Reading through Revelation – Chapter 10, the Mighty Angel and the Little Book, Part 1


A page from the Bamberg Apocalypse with a large decorated initial "A". Text from Revelation 1:1-4.


Revelation 10

NASB
The Angel and the Little Book

1 I saw another strong angel coming down out of heaven, clothed with a cloud; and the rainbow was upon his head, and his face was like the sun, and his feet like pillars of fire; and he had in his hand a little book which was open. He placed his right foot on the sea and his left on the land; and he cried out with a loud voice, as when a lion roars; and when he had cried out, the seven peals of thunder uttered their voices. When the seven peals of thunder had spoken, I was about to write; and I heard a voice from heaven saying, “Seal up the things which the seven peals of thunder have spoken and do not write them.” Then the angel whom I saw standing on the sea and on the land lifted up his right hand to heaven, and swore by  Him who lives forever and ever, who created heaven and the things in it, and the earth and the things in it, and the sea and the things in it, that there will be delay no longer, but in the days of the voice of the seventh angel, when he is about to sound, then the mystery of God is finished, as He  preached to His servants the prophets.

Then the voice which I heard from heaven, I heard again speaking with me, and saying, “Go, take the book which is open in the hand of the angel who stands on the sea and on the land.” So I went to the angel, telling him to give me the little book. And he *said to me, “Take it and eat it; it will make your stomach bitter, but in your mouth it will be sweet as honey.” 10 I took the little book out of the angel’s hand and ate it, and in my mouth it was sweet as honey; and when I had eaten it, my stomach was made bitter. 11 And they *said to me, “You must prophesy again concerning many peoples and nations and tongues and  kings.”


Thoughts

This image has an empty alt attribute; its file name is greta-with-specs-meme-e1539663073396.jpgIn studying chapter 10 I learned that Christians question and disagree about the identity of the strong (mighty) angel: 

Is he simply an angelic being who reflects God’s glory to an extraordinary degree, or

Is he Christ Himself?

In his book, More than Conquerors, William Hendriksen argues that this is an angel. John Gill in Exposition of the Whole Bible (see below), G.K. Beale in Revelation: A Shorter Commentary, and E.B. Elliott in HORAE APOCALYPTICAE argue that the angel is the Lord.  

Most certainly we know that this strong angel’s glorious and terrible words are of utmost importance.


Related passages

Ezekiel 2:9

Then I looked, and behold, a hand was extended to me; and lo, a scroll was in it. 10 When He spread it out before me, it was written on the front and back, and written on it were lamentations, mourning and woe.

Ezekiel 3:1,2

1 Then He said to me, “Son of man, eat what you find; eat this scroll, and go, speak to the house of Israel.” So I opened my mouth, and He fed me this scroll. He said to me, “Son of man, feed your stomach and fill your body with this scroll which I am giving you.” Then I ate it, and it was sweet as honey in my mouth.

Zechariah 5:1-4

1 Then I lifted up my eyes again and looked, and behold, there was a flying scroll. And he said to me, “What do you see?” And I answered, “I see a flying scroll; its length is twenty cubits and its width ten cubits.” Then he said to me, “This is the curse that is going forth over the face of the whole land; surely everyone who steals will be purged away according to the writing on one side, and everyone who swears will be purged away according to the writing on the other side. I will make it go forth,” declares the Lord of hosts, “and it will enter the house of the thief and the house of the one who swears falsely by My name; and it will spend the night within that house and consume it with its timber and stones.”

Revelation 5:1,2

1 I saw in the right hand of Him who sat on the throne a book written inside and on the back, sealed up with seven seals. And I saw a strong angel proclaiming with a loud voice, “Who is worthy to open the book and to break its seals?”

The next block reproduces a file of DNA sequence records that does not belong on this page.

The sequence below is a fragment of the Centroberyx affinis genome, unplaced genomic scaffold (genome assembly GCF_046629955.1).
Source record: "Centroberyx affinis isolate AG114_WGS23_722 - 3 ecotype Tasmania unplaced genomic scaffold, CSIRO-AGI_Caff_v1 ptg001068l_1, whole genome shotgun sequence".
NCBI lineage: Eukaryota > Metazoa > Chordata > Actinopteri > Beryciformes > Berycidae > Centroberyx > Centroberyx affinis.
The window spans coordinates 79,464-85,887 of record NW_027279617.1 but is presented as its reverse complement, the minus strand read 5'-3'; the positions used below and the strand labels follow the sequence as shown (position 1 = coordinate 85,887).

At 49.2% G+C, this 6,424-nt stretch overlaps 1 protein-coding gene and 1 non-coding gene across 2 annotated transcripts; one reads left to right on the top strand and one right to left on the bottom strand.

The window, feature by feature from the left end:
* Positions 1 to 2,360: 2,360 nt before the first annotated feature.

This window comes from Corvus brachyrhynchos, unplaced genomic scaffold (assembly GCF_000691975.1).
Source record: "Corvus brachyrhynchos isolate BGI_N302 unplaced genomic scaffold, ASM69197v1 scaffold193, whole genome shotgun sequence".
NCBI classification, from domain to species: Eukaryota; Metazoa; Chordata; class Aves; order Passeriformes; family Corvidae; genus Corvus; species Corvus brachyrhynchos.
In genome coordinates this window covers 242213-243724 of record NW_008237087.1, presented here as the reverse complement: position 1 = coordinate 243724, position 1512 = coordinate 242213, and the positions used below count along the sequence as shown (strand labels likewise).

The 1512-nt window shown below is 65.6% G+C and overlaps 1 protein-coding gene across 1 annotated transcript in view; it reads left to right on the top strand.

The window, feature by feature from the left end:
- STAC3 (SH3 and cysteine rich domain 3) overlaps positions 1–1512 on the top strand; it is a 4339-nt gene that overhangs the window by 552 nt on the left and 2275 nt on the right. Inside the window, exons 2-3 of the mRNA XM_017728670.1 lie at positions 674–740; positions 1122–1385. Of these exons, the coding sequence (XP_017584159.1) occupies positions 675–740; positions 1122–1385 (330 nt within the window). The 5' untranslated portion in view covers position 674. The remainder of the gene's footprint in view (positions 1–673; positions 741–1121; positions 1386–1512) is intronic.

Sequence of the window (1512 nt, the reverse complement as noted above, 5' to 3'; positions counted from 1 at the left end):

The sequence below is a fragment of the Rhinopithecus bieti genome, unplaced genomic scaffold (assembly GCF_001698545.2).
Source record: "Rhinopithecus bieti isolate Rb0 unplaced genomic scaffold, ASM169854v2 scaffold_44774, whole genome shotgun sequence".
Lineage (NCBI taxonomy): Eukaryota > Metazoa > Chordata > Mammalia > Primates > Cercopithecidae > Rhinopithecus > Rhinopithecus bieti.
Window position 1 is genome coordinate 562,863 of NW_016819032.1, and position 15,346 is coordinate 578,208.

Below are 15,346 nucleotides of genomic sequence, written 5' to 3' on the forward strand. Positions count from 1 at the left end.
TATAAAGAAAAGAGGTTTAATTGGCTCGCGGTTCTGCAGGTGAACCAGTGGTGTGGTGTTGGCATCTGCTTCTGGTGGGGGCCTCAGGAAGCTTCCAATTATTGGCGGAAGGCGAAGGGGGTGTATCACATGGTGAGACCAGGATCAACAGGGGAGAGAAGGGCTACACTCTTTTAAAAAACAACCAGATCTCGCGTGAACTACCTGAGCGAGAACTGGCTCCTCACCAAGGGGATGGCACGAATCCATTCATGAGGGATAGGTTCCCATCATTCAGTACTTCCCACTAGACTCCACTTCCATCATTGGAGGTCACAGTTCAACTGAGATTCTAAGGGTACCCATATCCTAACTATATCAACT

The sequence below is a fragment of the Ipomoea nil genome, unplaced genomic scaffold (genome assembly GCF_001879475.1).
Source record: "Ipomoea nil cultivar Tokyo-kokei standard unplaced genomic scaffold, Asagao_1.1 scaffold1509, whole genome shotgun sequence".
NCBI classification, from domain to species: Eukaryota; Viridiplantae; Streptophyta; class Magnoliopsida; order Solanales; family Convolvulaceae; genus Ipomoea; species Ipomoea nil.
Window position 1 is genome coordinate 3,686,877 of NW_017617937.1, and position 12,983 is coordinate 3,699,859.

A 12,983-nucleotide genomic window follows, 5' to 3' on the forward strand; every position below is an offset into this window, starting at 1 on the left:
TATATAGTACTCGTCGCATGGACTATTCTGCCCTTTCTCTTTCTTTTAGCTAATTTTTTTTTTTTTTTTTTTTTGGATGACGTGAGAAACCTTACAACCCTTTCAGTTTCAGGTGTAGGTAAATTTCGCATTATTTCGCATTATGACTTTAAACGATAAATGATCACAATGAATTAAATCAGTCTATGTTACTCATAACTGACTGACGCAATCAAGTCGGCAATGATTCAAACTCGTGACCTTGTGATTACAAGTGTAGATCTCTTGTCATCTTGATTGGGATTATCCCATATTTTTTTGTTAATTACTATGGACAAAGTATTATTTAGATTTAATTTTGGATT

17th Century

John Gill’s Exposition of the Whole Bible

John Gill was a Baptist pastor, premillennialist, and historicist.

Portrait of John Gill by George Vertue 1684Rev. 10:1

“And I saw another mighty angel, . . . Not any mere man, as Justin the emperor, as some have thought, who sent letters abroad in favour of the orthodox doctrine, against the Arians, which they suppose is meant by the little book open in his right hand; and still less the pope of Rome, whether in the sense of Papists or Protestants, which latter represent him as a tyrant, treading upon men both in the islands and in the continent, and holding forth the book of canons and decrees; rather, as Mr. Daubuz thinks, Luther, with the rest of the reformers, is intended, and especially since the prophecy of this chapter respects the Reformation, which began before the end of the sixth trumpet; and the epithets given to this angel may denote his strength and courage, his divine authority, the protection of him, and the clear doctrine of peace and reconciliation he brought: however, a created angel is not intended: not the angel that made proclamation for the opening of the book, and unsealing it, Revelation 5:2; between which, and having the book in his right hand open, is a wide difference; nor any other, though the epithet “mighty” belongs to angels in common; and though this angel swears by the living God; and though it was an angel by whom Christ signified the things contained in this book to John; but the uncreated Angel, the Lord Jesus Christ, seems rather designed, as appears both by comparing this with Daniel 12:7; and from the power  he gave to the two witnesses, Revelation 11:3; which cannot agree with a created angel; and besides, who so proper to hold the book open as he who unloosed the seals, and opened it, and to whom the epithet “mighty” may be applied in the highest sense, as God; and who as man may be said to swear by the living God, and to whom the whole description well agrees? he is sometimes called an Angel simply, Genesis 48:16; sometimes the Angel of the Lord, and who appears to be Jehovah himself, the second Person, Genesis 16:7, compared with Genesis 19:1; and sometimes the Angel of God’s presence, Isaiah 63:9; and the Angel of the great council in the Septuagint on Isaiah 9:6; and the Angel, or messenger, of the covenant, Malachi 3:1; and may be so called, because he is a messenger from God as man and Mediator, being sent by him to declare his will and redeem his people: and he is a “mighty” one; not only as God, being the mighty God, the Almighty, which appears by his creation of all things, and upholding them in their beings; but as Mediator, having all power in heaven and in earth, and being far above all principality, power, and might; and, as man, made strong by God for himself, and for his people: he appears now as “another” angel, distinct from the seven angels who had trumpets given them to sound, and six of which had already sounded; and particularly from the angel of the sixth trumpet, who had just sounded; though some copies, and the Complutensian edition*, leave out the word αλλον, “another”; and very opportunely does he appear for the comfort of his church, when the trumpets that had been blown had brought such desolations upon the empire, western and eastern, and when both the western and eastern antichrists had appeared, and before the seventh trumpet sounds, and brings in the last and greatest woe. . .”